Agri chief: Marcos' ₱20/kilo rice proposal only possible with bigger gov't funding

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Metro Manila (CNN Philippines, June 21) — It will take time before President-elect Ferdinand "Bongbong" Marcos Jr. can actualize his proposal to bring down the price of rice to as low as ₱20 per kilo, unless he immediately pushes for an increased funding and buffer stock, outgoing Agriculture Secretary William Dar said Tuesday.

"If this is an immediate aspiration, it will take some time before we can really go to that level," Dar told CNN Philippines' New Day, a day after Marcos announced that he will temporarily take on the role of agriculture chief so the government can respond quickly to severe problems faced by the sector.

READ: Marcos to take charge of Dept. of Agriculture 'for now' 

In a separate briefing, Dar said "the nearest we can go by now is ₱27.50 per kilogram," and to reach the desired ₱20 a kilo in six years, local production of inbred and hybrid rice must be significantly raised.

Meanwhile, former Agriculture Secretary Emmanuel Piñol told CNN Philippines' The Source that Marcos' idea is "not economically viable," and would only cause huge losses for the government.

During the campaign period, Marcos promised to lower rice prices to as much as ₱20 a kilo — an idea which raised doubts among some people in the agricultural sector due to the rising costs of production and transportation, along with other basic commodities.

Even Conrado Estrella III, the incoming agrarian reform chief, said it would be difficult to turn Marcos' aspiration into reality for now due to the market's current situation.

READ: Incoming DAR chief: ₱20/kilo of rice hard to attain at this time 

Dar said there are immediate ways to bring down rice prices closer to the disired level, but it mainly entails bigger allocation.

"Immediately, the president can issue an executive order increasing the buffer stocking capacity and capability of the National Food Authority from the present seven-day buffer stock that we have based on their budget of ₱7 billion to a level of minimum 30-day buffer stocking," Dar said.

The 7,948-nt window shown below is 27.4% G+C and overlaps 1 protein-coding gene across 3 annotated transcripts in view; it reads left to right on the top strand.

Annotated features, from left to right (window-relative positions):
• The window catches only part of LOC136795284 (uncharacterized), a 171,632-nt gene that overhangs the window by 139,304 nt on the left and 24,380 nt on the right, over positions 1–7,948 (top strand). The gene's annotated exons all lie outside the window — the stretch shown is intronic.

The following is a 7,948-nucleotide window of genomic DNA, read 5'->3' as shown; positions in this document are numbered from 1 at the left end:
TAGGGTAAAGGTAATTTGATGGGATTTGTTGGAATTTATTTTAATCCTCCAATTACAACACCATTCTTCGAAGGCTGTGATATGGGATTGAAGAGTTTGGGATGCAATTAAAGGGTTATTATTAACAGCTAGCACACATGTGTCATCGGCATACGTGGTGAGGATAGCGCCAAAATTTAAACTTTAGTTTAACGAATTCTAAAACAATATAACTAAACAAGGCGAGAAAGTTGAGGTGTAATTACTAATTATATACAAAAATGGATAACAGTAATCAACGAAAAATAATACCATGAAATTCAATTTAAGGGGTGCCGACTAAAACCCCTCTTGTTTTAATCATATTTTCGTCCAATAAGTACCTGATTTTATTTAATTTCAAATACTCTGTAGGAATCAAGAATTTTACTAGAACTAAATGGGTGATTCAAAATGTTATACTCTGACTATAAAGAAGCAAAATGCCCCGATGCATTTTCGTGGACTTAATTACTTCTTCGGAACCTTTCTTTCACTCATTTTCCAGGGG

"You have to give additional budget for the NFA and the budget for capital expenditure…By the end of the year if that is possible, they can have a 15-day capacity level of buffer stock, then starting next year, that can go to a level of 30-day buffer stock," he added.

At present, the country's buffer stock is 300,000 metric tons equivalent to supply for seven days.

Socioeconomic Planning Secretary Karl Chua earlier said Marcos'₱20 per kilo of rice proposal is possible, but only if "support to rice farmers are very targeted and efficient," warning against providing production subsidy that is not tied to output. He also said the Rice Tariffication Law — which replaced quantitative restrictions on imported rice with 35-40% tariffs that are used to help farmers improve productivity — needs to be maintained.

"If we are going to use taxpayers' money solely to subsidize without conditions and without any productivity measure, the rice production, then that's a bad idea," Chua said in a briefing in May.

For his part, incoming Socioeconomic Planning Secretary Arsenio Balisacan said the proposal is attainable if the government would also opt to target lower-priced food to the needy groups since the government does not have the luxury to subsidize everyone.

Dar said the agency has been proposing an annual funding of more ₱200 billion, but it was only granted an ₱85.5-billion budget for 2022.

He also said Marcos' initiative to take over the Department of Agriculture is a "welcome development," expressing hope that the sector would finally reach a higher growth level. He is optimistic that sufficient budget would be provided to boost farmers' productivity and to implement other programs and innovations to address the imminent food crisis.

CNN Philippines' Glee Jalea, Mel Lopez, and Pilar Manuel contributed to this report.